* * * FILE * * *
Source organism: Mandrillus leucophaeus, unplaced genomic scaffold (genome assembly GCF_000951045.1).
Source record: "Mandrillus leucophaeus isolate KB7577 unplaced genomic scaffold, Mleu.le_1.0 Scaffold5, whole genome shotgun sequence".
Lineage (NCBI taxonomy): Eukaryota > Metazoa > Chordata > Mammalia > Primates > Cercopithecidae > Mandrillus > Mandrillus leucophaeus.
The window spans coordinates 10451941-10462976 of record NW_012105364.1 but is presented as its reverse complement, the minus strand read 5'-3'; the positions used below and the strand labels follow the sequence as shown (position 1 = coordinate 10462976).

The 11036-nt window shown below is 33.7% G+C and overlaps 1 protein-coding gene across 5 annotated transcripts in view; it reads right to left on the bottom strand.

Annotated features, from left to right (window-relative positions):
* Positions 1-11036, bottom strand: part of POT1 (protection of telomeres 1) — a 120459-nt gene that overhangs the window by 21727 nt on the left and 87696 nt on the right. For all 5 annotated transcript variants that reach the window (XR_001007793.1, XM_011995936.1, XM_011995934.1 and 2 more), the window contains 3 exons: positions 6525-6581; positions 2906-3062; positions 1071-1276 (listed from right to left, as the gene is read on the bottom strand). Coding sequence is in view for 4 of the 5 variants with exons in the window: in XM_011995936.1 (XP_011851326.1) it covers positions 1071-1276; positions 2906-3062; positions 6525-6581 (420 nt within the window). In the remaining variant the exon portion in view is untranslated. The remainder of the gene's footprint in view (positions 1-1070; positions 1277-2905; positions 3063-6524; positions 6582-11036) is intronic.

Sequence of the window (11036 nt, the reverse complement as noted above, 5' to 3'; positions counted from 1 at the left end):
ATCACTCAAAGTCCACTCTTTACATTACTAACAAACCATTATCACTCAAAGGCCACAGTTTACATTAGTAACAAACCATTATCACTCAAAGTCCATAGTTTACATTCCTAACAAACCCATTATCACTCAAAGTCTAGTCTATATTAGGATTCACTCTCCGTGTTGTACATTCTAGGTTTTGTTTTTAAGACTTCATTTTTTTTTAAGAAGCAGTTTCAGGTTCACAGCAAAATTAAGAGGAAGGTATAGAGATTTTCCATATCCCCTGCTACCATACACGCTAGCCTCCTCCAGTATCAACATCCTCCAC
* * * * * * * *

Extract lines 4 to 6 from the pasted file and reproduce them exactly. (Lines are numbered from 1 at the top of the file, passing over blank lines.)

The window spans coordinates 10451941-10462976 of record NW_012105364.1 but is presented as its reverse complement, the minus strand read 5'-3'; the positions used below and the strand labels follow the sequence as shown (position 1 = coordinate 10462976).

The 11036-nt window shown below is 33.7% G+C and overlaps 1 protein-coding gene across 5 annotated transcripts in view; it reads right to left on the bottom strand.

Annotated features, from left to right (window-relative positions):